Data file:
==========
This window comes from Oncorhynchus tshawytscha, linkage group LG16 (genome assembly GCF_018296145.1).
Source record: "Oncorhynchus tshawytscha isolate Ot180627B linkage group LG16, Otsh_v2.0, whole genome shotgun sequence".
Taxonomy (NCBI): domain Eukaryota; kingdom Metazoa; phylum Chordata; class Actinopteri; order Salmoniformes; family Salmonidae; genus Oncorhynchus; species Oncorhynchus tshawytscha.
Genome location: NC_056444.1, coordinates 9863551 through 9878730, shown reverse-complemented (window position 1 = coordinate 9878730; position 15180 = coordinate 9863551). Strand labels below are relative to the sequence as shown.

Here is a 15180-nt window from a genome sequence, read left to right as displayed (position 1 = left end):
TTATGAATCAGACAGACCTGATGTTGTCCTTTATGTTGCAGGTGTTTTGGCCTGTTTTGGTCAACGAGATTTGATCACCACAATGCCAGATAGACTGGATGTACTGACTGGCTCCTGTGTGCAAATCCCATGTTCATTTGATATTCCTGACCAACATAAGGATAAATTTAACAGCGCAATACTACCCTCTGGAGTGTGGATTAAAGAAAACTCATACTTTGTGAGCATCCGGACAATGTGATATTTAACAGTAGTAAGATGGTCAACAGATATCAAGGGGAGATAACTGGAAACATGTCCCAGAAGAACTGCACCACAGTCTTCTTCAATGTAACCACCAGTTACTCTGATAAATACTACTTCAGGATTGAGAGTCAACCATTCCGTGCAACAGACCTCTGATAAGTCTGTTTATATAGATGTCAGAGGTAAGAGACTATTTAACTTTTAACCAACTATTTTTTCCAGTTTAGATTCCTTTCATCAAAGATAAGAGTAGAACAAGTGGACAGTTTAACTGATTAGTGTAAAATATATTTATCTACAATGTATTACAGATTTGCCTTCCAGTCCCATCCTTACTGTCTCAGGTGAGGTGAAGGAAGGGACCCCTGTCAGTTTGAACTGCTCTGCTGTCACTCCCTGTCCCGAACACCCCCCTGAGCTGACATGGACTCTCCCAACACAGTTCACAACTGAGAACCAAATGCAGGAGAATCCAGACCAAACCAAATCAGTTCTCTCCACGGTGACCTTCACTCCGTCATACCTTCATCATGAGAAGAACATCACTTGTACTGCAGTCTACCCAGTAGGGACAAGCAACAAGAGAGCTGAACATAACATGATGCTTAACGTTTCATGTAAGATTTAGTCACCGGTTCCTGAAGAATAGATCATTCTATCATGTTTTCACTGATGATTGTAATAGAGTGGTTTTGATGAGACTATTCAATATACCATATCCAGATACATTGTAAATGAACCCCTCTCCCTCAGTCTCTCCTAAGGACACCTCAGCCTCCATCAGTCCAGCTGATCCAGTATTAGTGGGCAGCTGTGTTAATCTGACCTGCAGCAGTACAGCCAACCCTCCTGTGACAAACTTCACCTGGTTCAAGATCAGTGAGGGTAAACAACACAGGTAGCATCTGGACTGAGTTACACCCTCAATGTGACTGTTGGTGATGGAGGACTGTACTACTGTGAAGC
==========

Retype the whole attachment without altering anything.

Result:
This window comes from Oncorhynchus tshawytscha, linkage group LG16 (genome assembly GCF_018296145.1).
Source record: "Oncorhynchus tshawytscha isolate Ot180627B linkage group LG16, Otsh_v2.0, whole genome shotgun sequence".
Taxonomy (NCBI): domain Eukaryota; kingdom Metazoa; phylum Chordata; class Actinopteri; order Salmoniformes; family Salmonidae; genus Oncorhynchus; species Oncorhynchus tshawytscha.
Genome location: NC_056444.1, coordinates 9863551 through 9878730, shown reverse-complemented (window position 1 = coordinate 9878730; position 15180 = coordinate 9863551). Strand labels below are relative to the sequence as shown.

Here is a 15180-nt window from a genome sequence, read left to right as displayed (position 1 = left end):
TTATGAATCAGACAGACCTGATGTTGTCCTTTATGTTGCAGGTGTTTTGGCCTGTTTTGGTCAACGAGATTTGATCACCACAATGCCAGATAGACTGGATGTACTGACTGGCTCCTGTGTGCAAATCCCATGTTCATTTGATATTCCTGACCAACATAAGGATAAATTTAACAGCGCAATACTACCCTCTGGAGTGTGGATTAAAGAAAACTCATACTTTGTGAGCATCCGGACAATGTGATATTTAACAGTAGTAAGATGGTCAACAGATATCAAGGGGAGATAACTGGAAACATGTCCCAGAAGAACTGCACCACAGTCTTCTTCAATGTAACCACCAGTTACTCTGATAAATACTACTTCAGGATTGAGAGTCAACCATTCCGTGCAACAGACCTCTGATAAGTCTGTTTATATAGATGTCAGAGGTAAGAGACTATTTAACTTTTAACCAACTATTTTTTCCAGTTTAGATTCCTTTCATCAAAGATAAGAGTAGAACAAGTGGACAGTTTAACTGATTAGTGTAAAATATATTTATCTACAATGTATTACAGATTTGCCTTCCAGTCCCATCCTTACTGTCTCAGGTGAGGTGAAGGAAGGGACCCCTGTCAGTTTGAACTGCTCTGCTGTCACTCCCTGTCCCGAACACCCCCCTGAGCTGACATGGACTCTCCCAACACAGTTCACAACTGAGAACCAAATGCAGGAGAATCCAGACCAAACCAAATCAGTTCTCTCCACGGTGACCTTCACTCCGTCATACCTTCATCATGAGAAGAACATCACTTGTACTGCAGTCTACCCAGTAGGGACAAGCAACAAGAGAGCTGAACATAACATGATGCTTAACGTTTCATGTAAGATTTAGTCACCGGTTCCTGAAGAATAGATCATTCTATCATGTTTTCACTGATGATTGTAATAGAGTGGTTTTGATGAGACTATTCAATATACCATATCCAGATACATTGTAAATGAACCCCTCTCCCTCAGTCTCTCCTAAGGACACCTCAGCCTCCATCAGTCCAGCTGATCCAGTATTAGTGGGCAGCTGTGTTAATCTGACCTGCAGCAGTACAGCCAACCCTCCTGTGACAAACTTCACCTGGTTCAAGATCAGTGAGGGTAAACAACACAGGTAGCATCTGGACTGAGTTACACCCTCAATGTGACTGTTGGTGATGGAGGACTGTACTACTGTGAAGC